'The Race Card'
Summer 2000

Racial issues are often a touchy subject. Not just in the NASCAR world but in society in general. During its 51 year history, the NASCAR series has largely been devoid of minority drivers. In recent years, NASCAR has acknowledged the subject and has taken steps to further opportunities for minorities.

Wendell Scott has been the only black driver to ever win a race. A few others have tried but to no avail. In 1998, former NFL running back Joe Washington and NBA Hall of Famer Julius Erving teamed up to form a race team. With sponsorship from Dr. Pepper they began competing on the Busch circuit in 1999. They have had minimal success with the fledgling operation. But success is a gradual process. It doesn't happen overnight.

Carlos Contreras became the first Mexican born driver in NASCAR Craftsman Truck Series when he started the final race of the 1999 season. His 14th place finish turned some heads and he started the 2000 season with a 13th place effort at Daytona. Though his season has had its ups and downs, he's proven himself capable of racing in the series. Contreras was a Mustang series champion in Mexico before venturing north. He hasn't come close to victory lane yet, but he's made progress.

Minorities have been making in-roads with NASCAR competitors and fans alike. Sadly, that was overshadowed by one driver in a lower NASCAR series making an unsubstantiated claim and erroneous remarks. During the truck series weekend at Pikes Peak, a driver with a motorcycle and drag racing background told anyone who would listen that NASCAR barred him from qualifying and then physically removed him from the track premises. Every major newspaper in the country picked up the story. Why did an unknown driver with virtually no stock car experience make headlines? One reason: Bobby Norfleet is black.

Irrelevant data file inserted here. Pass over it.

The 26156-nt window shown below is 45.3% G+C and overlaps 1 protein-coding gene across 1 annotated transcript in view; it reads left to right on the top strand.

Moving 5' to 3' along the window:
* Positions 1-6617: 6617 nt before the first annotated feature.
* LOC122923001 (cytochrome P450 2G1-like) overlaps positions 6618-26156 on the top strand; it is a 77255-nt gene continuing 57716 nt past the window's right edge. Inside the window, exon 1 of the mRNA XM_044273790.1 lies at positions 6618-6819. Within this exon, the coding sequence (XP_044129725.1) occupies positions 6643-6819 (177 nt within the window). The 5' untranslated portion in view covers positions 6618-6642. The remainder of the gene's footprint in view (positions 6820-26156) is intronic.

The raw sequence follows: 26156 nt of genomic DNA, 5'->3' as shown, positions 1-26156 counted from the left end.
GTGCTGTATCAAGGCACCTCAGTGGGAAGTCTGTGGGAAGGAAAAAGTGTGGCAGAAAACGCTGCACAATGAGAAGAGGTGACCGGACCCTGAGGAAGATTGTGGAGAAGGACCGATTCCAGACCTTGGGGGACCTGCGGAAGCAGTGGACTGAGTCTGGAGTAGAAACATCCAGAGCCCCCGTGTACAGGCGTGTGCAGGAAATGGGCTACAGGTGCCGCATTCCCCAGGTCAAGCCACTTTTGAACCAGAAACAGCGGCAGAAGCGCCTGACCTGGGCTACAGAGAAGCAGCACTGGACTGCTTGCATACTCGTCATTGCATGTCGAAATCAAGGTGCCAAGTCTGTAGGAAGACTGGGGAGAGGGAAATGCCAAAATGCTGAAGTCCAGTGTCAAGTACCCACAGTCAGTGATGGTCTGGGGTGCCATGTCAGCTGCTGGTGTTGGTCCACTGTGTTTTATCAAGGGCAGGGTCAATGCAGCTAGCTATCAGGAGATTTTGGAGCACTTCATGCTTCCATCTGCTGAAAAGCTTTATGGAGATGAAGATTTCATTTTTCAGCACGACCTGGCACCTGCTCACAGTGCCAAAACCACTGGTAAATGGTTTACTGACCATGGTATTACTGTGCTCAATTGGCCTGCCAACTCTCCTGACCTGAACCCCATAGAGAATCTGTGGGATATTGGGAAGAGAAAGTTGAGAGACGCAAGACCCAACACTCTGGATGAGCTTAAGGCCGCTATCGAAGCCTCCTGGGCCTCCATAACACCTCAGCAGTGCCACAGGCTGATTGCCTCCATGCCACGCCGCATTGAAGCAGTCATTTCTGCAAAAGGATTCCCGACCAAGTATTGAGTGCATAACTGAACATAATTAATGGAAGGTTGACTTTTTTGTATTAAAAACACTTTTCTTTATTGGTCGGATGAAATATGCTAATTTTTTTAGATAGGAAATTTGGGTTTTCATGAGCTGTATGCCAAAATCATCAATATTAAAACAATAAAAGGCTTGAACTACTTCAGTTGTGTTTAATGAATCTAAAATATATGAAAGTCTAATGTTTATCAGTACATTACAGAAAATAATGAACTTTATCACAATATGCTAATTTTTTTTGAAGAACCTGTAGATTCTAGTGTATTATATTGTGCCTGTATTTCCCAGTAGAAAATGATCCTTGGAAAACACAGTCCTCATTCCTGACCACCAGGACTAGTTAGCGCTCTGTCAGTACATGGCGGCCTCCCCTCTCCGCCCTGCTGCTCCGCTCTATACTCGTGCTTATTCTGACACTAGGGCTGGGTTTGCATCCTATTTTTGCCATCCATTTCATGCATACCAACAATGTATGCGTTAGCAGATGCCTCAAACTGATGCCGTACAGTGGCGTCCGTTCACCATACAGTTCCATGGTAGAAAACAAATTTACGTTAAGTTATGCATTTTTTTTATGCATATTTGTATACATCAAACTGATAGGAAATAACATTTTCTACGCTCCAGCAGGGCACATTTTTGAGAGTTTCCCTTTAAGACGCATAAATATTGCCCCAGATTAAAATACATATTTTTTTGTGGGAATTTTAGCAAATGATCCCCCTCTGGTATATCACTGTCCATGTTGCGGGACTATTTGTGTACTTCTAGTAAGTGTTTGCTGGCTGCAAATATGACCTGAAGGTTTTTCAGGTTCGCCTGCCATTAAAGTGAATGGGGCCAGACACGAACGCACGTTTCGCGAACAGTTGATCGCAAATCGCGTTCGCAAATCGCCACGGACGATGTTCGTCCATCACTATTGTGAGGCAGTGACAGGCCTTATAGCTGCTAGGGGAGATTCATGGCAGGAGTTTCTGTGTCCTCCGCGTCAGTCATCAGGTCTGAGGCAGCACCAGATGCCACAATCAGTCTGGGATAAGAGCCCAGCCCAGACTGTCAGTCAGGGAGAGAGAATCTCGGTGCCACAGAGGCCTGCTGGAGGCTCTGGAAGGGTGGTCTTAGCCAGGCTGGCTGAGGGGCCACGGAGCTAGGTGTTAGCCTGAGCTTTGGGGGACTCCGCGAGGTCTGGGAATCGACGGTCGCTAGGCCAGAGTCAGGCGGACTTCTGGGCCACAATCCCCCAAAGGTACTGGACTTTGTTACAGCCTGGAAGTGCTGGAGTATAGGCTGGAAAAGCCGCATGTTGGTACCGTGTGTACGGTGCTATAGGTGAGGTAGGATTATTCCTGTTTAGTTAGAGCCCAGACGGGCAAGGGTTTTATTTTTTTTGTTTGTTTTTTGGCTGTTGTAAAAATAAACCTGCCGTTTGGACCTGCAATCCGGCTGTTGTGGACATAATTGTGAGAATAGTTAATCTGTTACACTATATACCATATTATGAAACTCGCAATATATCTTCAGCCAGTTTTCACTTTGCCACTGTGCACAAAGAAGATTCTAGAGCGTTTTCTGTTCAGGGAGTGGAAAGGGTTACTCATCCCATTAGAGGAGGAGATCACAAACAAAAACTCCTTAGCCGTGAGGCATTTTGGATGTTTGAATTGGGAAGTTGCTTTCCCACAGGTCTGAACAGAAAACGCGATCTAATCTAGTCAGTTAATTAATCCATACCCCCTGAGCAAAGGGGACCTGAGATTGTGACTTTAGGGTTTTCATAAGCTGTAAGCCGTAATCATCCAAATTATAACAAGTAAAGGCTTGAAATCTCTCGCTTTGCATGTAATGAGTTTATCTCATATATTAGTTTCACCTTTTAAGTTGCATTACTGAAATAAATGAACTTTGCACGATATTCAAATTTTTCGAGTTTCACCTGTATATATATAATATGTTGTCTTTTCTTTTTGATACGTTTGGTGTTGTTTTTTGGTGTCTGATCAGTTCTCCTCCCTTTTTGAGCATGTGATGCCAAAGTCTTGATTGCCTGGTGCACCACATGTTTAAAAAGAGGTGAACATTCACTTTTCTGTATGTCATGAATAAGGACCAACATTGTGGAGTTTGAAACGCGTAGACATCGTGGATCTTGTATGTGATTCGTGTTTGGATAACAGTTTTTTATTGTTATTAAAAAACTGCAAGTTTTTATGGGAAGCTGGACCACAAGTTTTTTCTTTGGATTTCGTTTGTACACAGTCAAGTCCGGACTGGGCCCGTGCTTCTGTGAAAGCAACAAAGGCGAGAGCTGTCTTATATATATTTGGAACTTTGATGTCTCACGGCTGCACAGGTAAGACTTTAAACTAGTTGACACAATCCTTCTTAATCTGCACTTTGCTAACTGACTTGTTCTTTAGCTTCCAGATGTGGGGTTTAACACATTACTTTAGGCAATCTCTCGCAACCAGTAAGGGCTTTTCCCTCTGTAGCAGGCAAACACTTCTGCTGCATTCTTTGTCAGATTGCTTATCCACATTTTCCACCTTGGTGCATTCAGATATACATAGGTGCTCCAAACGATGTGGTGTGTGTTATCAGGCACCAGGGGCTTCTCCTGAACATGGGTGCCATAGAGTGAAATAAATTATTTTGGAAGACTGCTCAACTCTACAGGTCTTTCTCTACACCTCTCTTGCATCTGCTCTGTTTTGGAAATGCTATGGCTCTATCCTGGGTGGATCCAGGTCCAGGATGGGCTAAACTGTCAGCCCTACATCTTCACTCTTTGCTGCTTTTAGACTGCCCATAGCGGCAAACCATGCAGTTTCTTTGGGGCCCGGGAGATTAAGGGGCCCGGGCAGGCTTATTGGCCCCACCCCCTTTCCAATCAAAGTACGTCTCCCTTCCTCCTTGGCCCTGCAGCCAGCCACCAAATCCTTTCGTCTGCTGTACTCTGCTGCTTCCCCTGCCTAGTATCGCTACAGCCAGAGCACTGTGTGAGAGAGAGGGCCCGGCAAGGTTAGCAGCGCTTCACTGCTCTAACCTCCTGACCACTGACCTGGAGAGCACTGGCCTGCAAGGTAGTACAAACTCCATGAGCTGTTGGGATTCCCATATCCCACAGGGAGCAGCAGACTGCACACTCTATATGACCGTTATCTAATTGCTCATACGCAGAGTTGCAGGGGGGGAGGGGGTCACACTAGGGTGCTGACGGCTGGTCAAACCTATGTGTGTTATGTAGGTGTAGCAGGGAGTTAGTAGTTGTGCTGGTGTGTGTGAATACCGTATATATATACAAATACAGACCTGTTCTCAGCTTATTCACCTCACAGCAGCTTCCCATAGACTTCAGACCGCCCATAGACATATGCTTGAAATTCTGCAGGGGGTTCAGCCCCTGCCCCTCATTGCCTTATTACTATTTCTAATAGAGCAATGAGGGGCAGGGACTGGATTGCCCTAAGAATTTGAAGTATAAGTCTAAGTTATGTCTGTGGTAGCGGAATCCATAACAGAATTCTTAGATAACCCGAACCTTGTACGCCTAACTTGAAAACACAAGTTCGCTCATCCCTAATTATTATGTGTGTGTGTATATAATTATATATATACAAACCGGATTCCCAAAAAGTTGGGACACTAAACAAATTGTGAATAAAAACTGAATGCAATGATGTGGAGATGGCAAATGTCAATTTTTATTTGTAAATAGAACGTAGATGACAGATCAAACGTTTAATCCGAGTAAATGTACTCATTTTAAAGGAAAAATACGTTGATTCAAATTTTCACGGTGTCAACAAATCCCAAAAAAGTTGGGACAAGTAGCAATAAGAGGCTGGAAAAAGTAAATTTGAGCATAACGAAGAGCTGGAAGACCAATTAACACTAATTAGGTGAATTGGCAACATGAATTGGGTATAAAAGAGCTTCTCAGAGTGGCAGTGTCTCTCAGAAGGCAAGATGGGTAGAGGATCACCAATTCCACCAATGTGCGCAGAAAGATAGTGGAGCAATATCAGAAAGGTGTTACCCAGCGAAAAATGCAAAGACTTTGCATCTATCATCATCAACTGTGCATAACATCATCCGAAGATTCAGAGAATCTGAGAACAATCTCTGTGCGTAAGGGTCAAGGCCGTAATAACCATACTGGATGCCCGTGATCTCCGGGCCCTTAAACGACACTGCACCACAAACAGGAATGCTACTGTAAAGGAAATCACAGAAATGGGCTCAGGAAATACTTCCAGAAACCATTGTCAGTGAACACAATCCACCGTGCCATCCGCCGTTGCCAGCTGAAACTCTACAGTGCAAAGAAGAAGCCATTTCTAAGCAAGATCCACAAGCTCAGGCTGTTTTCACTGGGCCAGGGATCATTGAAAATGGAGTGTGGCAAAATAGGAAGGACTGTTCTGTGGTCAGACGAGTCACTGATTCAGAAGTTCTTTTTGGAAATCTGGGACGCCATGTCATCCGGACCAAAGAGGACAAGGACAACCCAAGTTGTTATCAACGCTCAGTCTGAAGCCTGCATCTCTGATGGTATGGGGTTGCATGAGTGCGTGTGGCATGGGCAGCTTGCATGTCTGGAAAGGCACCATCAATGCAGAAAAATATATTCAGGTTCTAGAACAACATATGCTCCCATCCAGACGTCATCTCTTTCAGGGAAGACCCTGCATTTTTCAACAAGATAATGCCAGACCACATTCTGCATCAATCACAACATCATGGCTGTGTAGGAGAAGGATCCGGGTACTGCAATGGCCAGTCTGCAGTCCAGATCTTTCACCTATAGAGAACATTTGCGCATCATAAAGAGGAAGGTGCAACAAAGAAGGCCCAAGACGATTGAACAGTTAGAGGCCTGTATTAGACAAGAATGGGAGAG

NASCAR has an approval process for drivers. Before allowing them to race on the larger oval at high speeds, a driver must prove themselves in a stock car on shorter tracks. Norfleet's first attempt at the truck series came at the half-mile Martinsville Speedway where he failed to qualify. When the truck series went to the Portland road course, Norfleet made the race. Not based on speed (he was 17 miles per hour slower than the pole speed) but because he HAD to make it. The entry form called for a 34 truck starting field. Only 33 trucks showed up. During the first half of the event, Norfleet was black flagged three times for a lack of speed.

Racing with limited sponsorship is tough on any team. When Norfleet told NASCAR about his sponsorship difficulties, the governing body acted. NASCAR Vice President Brian France called a number of companies that had expressed interest in sponsoring a NASCAR team. France had gone as far as to fly executives from companies in to meet with Norfleet.

After the Portland black flag debacle, Norfleet showed up to qualify at the Pikes Peak one-mile oval. However, NASCAR had only cleared him to compete on road courses and tracks three-quarters of a mile or less. Despite not being on the entry list, Norfleet claimed he had a right to qualify. Norfleet had not proven that he could hold his own on the smaller tracks. He had not proven he could handle a stock car in race traffic. He had not proven anything. Steve Prescott was in a similar situation to Norfleet. He wanted to race on the larger tracks, but NASCAR also denied his entry at Pikes Peak because he had not exhibited proficiency at the lower level. What did Prescott do? He packed up his equipment and headed to the next short track to try and qualify.